Nov. 30, 2000 -- One in five Americans has an unfavorable attitude toward people living with HIV infection, according to a large-scale survey published in the Dec. 1 issue of the CDC's Morbidity and Mortality Weekly Report.
"It is important to understand that stigma surrounding HIV infection still exists -- it has not gone away, and it is something we need to continue to address," CDC deputy AIDS chief Ronald O. Valdiserri, MD, MPH, tells WebMD. "We may be three decades into the epidemic, but we are still at a level of stigma that is unacceptably high."
The survey enlisted almost 7,500 adults from all parts of the country. In return for agreeing to participate in weekly surveys, they received Internet access via television. Of the more than 5,600 people who responded to the HIV stigma question, nearly 20% agreed with the statement, "People who get AIDS through sex or drug use have gotten what they deserve."
"That is a fifth of the population -- if 20% of people still think that, our battle against irrational hatred is not yet won," Mindy Fullilove, MD, tells WebMD. A professor of clinical psychiatry and public health at Columbia University, Fullilove has long worked on the problem of HIV transmission in high-risk communities.
This stigmatizing attitude was most frequently expressed by men, whites, people age 55 and older, people with no more than a high school education, people with an income of less than $30,000, and those in poor health. Blacks were far less likely to hold this attitude than other racial groups.
Ignorance appears to be one reason for stigmatizing people with AIDS. People who did not know that HIV cannot be transmitted by a sneeze or cough were twice as likely to stigmatize AIDS patients as those who did know. An appallingly high proportion of those surveyed -- more than 41% -- think a person could catch AIDS from a sneeze. This is only a little better than in China, where 49% of people believe this fallacy, according to a Peoples University of China survey reported by Reuters.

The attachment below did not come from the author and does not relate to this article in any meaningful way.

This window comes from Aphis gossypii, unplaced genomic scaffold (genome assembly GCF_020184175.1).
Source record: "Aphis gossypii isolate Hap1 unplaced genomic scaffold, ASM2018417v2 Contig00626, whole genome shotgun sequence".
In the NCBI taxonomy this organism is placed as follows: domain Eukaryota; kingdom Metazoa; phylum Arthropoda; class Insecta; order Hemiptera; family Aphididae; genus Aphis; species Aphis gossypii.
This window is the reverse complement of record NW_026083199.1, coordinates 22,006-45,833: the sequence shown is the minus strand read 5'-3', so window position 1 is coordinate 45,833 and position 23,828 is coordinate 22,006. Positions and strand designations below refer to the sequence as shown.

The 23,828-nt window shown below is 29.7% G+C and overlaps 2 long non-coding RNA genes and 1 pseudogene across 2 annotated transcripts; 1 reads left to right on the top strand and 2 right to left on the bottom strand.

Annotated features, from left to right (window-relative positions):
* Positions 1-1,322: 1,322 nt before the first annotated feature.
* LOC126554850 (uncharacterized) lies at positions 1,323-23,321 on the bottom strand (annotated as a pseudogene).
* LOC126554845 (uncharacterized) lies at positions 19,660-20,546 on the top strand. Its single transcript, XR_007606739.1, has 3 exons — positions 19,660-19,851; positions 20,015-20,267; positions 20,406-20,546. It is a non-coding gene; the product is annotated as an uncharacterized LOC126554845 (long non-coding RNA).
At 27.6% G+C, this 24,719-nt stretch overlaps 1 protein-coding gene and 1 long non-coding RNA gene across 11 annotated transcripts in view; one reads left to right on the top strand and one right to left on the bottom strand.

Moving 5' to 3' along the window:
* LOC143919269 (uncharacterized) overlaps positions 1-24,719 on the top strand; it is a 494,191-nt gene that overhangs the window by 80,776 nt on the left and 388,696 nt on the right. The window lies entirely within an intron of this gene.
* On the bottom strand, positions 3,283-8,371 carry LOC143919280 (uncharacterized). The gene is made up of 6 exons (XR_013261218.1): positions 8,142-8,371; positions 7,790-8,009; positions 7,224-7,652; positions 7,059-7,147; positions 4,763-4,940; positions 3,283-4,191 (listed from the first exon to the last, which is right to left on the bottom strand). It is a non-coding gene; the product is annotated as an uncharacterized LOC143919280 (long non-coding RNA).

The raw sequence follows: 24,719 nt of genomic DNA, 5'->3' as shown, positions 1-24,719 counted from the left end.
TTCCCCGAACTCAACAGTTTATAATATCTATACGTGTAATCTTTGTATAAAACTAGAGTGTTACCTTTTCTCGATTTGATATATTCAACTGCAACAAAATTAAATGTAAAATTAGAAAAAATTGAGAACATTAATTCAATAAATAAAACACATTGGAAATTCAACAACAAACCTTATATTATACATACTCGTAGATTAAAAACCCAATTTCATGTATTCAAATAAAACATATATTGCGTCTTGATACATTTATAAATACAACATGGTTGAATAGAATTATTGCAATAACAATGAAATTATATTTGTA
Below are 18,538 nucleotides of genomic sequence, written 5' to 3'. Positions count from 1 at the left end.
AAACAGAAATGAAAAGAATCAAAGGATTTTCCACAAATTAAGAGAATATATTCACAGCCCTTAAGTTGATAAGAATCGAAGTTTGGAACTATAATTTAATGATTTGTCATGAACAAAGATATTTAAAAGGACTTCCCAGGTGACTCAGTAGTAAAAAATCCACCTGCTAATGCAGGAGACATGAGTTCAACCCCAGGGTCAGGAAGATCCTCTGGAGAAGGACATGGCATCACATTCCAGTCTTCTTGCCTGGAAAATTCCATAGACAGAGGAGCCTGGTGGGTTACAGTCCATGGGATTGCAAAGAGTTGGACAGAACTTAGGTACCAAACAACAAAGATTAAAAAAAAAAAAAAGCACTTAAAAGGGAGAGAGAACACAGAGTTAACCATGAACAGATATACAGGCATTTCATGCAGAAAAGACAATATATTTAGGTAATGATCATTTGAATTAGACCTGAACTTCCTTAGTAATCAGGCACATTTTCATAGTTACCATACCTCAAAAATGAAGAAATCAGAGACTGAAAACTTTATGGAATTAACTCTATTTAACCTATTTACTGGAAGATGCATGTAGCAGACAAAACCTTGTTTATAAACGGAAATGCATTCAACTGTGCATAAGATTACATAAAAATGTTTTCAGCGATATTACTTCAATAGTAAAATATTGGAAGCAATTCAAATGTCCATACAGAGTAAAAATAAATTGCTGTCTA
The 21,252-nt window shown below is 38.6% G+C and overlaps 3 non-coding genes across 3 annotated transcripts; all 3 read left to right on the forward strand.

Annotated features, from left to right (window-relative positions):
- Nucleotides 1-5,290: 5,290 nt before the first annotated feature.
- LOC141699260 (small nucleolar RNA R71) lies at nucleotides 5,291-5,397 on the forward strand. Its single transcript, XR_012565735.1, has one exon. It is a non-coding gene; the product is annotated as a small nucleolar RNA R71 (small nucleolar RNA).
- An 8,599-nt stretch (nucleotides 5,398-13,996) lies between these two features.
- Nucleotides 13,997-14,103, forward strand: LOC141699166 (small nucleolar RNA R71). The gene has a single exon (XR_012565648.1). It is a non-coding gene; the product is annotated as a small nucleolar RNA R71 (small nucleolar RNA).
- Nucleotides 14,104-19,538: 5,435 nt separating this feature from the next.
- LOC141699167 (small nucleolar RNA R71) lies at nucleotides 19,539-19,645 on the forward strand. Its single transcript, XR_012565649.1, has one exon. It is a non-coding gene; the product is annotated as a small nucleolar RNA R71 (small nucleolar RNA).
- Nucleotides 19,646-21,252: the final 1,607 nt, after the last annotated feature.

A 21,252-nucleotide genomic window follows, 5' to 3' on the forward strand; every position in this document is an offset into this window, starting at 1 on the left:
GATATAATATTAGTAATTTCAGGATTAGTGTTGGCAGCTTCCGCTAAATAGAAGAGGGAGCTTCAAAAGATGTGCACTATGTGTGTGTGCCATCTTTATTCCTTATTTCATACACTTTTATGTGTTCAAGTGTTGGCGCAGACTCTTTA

University of California at Davis psychology professor Gregory Herek, PhD, has conducted nationwide surveys of AIDS attitudes and knowledge for more than 10 years. "Notions that HIV can be spread by casual contact are closely linked to stigma," he tells WebMD. "To the extent people can be put into categories, people whose misinformation is based on distrust of what the government says tend not to be angry or disgusted with AIDS patients, but just worried that they themselves might get infected. For another group there is a condemnation of gay men and intravenous drug users that leads to punitive attitudes -- those are the ones who say it is their own fault. It's not a clear and simple thing."
"It is a human response to react negatively to what we can't understand and can't relate to," Valdiserri says. "We need to deal with that -- not only because it is the right thing to do, but because this has a significant impact on public health. If people are afraid to even admit they are at risk, then how can prevention work? Society has a real stake in addressing these issues."
The CDC already is planning to act. "We are conducting research to understand these attitudes, and we continue to work with faith communities -- which we feel are very important as stigma often has a moral or judgmental aspect," Valdiserri says. "The CDC also is working with White House Office of AIDS Policy to begin an advertising campaign to reduce stigma. It is scheduled to begin next spring. Also beginning next spring we will start up a training program of local HIV service providers. We have to teach the kinds of practical steps health providers can take to reduce stigma around HIV and AIDS."
CDC figures show that a third of the 4-5 million Americans with HIV infection do not know that they carry the AIDS virus. All of the experts contacted for this article stressed that AIDS stigma makes it hard for people to admit they are at risk of infection -- and keeps them from seeking the HIV testing, counseling, and treatment that can save their lives and keep them from spreading the disease.
"As long as we have a politics that says we respond to an epidemic only when we like the people who are sick, we have a grave threat to public health," Fullilove says. "It is disastrous health politics. Because the AIDS epidemic has been perceived as an epidemic of undesirables, it has been hard to get the kind of funding for education and treatment from the beginning. This has made it hard to teach people how to manage their lives in a new era of sexual behavior."